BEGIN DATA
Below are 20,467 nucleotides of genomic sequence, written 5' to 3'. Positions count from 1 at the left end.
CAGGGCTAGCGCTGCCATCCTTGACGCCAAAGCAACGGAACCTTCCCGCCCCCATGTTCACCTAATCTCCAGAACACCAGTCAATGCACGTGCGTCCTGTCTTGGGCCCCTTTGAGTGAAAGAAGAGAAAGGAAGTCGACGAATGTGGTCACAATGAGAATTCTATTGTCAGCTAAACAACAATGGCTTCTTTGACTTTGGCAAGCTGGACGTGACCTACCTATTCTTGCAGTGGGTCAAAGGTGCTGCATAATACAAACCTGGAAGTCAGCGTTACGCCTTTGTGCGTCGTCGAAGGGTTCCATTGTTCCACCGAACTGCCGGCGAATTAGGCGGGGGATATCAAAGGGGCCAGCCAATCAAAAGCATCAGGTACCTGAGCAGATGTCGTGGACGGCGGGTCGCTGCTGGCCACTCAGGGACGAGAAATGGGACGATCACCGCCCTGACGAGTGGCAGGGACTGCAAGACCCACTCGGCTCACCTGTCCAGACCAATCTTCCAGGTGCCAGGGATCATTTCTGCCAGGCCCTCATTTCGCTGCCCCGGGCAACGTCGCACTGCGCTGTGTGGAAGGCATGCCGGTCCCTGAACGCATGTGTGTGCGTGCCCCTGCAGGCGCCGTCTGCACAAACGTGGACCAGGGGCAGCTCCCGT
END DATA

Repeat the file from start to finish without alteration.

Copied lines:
Below are 20,467 nucleotides of genomic sequence, written 5' to 3'. Positions count from 1 at the left end.
CAGGGCTAGCGCTGCCATCCTTGACGCCAAAGCAACGGAACCTTCCCGCCCCCATGTTCACCTAATCTCCAGAACACCAGTCAATGCACGTGCGTCCTGTCTTGGGCCCCTTTGAGTGAAAGAAGAGAAAGGAAGTCGACGAATGTGGTCACAATGAGAATTCTATTGTCAGCTAAACAACAATGGCTTCTTTGACTTTGGCAAGCTGGACGTGACCTACCTATTCTTGCAGTGGGTCAAAGGTGCTGCATAATACAAACCTGGAAGTCAGCGTTACGCCTTTGTGCGTCGTCGAAGGGTTCCATTGTTCCACCGAACTGCCGGCGAATTAGGCGGGGGATATCAAAGGGGCCAGCCAATCAAAAGCATCAGGTACCTGAGCAGATGTCGTGGACGGCGGGTCGCTGCTGGCCACTCAGGGACGAGAAATGGGACGATCACCGCCCTGACGAGTGGCAGGGACTGCAAGACCCACTCGGCTCACCTGTCCAGACCAATCTTCCAGGTGCCAGGGATCATTTCTGCCAGGCCCTCATTTCGCTGCCCCGGGCAACGTCGCACTGCGCTGTGTGGAAGGCATGCCGGTCCCTGAACGCATGTGTGTGCGTGCCCCTGCAGGCGCCGTCTGCACAAACGTGGACCAGGGGCAGCTCCCGT